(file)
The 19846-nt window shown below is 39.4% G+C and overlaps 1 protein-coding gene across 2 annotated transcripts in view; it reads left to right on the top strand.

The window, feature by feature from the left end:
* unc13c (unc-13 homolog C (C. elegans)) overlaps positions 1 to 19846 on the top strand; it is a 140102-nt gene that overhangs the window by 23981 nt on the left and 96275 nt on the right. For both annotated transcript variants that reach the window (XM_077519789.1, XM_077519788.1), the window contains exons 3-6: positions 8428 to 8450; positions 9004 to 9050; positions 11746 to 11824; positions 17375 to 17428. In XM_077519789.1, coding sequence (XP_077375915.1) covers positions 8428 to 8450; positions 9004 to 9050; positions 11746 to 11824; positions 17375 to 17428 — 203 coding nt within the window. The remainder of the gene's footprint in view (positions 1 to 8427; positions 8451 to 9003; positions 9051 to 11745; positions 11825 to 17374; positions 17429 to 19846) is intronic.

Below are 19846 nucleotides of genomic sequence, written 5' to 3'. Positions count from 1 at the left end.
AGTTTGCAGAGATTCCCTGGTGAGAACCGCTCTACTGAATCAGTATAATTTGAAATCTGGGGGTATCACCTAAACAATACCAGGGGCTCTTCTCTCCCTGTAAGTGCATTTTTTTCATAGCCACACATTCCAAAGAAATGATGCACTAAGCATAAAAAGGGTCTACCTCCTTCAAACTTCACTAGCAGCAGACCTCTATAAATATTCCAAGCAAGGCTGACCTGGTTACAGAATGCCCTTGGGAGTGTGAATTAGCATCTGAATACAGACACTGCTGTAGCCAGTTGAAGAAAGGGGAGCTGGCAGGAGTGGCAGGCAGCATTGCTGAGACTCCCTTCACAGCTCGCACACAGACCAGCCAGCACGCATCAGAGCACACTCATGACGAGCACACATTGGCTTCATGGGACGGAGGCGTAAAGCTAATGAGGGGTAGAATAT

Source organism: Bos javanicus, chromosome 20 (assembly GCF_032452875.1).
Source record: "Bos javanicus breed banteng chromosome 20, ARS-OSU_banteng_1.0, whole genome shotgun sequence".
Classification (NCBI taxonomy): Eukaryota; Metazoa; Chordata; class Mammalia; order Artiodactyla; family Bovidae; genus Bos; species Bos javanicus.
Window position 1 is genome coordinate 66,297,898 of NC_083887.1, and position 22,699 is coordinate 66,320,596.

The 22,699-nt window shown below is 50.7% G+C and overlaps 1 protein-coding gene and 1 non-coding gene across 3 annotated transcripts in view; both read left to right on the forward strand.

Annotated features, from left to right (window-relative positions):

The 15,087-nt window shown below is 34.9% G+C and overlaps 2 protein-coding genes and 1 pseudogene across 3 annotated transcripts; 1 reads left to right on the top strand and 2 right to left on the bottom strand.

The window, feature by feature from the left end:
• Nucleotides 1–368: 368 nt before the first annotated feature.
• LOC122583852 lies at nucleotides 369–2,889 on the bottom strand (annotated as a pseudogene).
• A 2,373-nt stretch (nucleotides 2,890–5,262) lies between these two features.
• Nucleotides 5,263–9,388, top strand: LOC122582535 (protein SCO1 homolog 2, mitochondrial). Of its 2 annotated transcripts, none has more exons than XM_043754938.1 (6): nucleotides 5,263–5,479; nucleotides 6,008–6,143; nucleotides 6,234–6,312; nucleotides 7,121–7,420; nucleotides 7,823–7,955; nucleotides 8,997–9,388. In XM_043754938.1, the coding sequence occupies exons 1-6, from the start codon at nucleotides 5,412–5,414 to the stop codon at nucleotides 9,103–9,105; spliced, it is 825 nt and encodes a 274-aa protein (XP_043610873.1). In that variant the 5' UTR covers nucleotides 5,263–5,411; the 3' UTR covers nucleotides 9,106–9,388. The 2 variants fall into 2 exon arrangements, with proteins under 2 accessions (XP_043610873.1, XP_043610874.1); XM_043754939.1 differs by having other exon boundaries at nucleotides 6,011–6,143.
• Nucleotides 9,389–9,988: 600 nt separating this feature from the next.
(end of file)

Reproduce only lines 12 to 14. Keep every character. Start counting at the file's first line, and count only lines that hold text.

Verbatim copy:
The 15,087-nt window shown below is 34.9% G+C and overlaps 2 protein-coding genes and 1 pseudogene across 3 annotated transcripts; 1 reads left to right on the top strand and 2 right to left on the bottom strand.

The window, feature by feature from the left end:
• Nucleotides 1–368: 368 nt before the first annotated feature.